11 March 2015, Updated Chocrane review
In preterm newborns, the ductus arteriosus frequently fails to close and the infants require medical or surgical closure of the patent ductus arteriosus (PDA). A PDA can be treated surgically or medically with one of two prostaglandin inhibitors, indomethacin or ibuprofen. Case reports suggest that paracetamol may be an alternative for the closure of a PDA. Concerns have been raised that in neonatal mice paracetamol may cause adverse effects on the developing brain, and an association between prenatal exposure to paracetamol and later development of autism or autism spectrum disorder has been reported.
To determine the efficacy and safety of intravenous or oral paracetamol compared with placebo or no intervention, intravenous indomethacin, intravenous or oral ibuprofen, or with other cyclo-oxygenase inhibitors for closure of a PDA in preterm or low-birth-weight infants.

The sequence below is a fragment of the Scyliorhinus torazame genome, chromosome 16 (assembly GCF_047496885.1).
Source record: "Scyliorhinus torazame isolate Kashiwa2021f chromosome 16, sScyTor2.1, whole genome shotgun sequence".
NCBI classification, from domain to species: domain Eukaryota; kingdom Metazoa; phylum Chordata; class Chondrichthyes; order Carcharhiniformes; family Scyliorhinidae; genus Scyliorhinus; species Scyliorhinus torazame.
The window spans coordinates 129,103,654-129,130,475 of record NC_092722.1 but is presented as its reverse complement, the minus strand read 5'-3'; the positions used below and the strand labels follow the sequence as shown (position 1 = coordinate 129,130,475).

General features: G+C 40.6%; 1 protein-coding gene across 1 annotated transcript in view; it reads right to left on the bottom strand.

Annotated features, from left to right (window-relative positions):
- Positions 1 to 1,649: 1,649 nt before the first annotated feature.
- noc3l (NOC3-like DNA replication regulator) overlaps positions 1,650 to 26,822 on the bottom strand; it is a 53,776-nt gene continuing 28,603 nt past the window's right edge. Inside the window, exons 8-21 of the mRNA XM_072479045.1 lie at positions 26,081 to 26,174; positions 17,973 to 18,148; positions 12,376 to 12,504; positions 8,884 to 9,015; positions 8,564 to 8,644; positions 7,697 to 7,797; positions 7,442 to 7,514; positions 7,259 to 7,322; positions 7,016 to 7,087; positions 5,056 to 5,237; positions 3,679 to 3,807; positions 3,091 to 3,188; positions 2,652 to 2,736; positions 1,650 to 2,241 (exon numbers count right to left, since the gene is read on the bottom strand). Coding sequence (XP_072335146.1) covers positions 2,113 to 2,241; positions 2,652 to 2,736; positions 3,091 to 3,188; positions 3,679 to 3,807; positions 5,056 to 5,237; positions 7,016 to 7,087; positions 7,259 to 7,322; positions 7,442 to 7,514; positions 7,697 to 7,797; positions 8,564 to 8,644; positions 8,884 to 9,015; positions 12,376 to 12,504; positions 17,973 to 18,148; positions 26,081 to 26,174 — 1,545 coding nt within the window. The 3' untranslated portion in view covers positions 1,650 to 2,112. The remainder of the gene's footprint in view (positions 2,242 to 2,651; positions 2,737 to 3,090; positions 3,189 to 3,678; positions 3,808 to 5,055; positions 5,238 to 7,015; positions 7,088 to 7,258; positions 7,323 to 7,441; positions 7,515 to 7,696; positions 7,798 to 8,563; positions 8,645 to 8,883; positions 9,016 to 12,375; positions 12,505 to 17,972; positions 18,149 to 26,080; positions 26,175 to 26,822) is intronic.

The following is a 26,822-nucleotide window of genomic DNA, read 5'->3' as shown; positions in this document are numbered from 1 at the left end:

Although a limited number of infants with a PDA have been studied in randomised trials of low to moderate quality according to GRADE, oral paracetamol appears to be as effective in closing a PDA as oral ibuprofen. In view of a recent report in mice of adverse effects on the developing brain from paracetamol, and another report of an association between prenatal paracetamol and the development of autism or autism spectrum disorder in childhood, long-term follow-up to at least 18 to 24 months postnatal age must be incorporated in any studies of paracetamol in the newborn population. Such trials are required before any recommendations for the use of paracetamol in the newborn population can be made.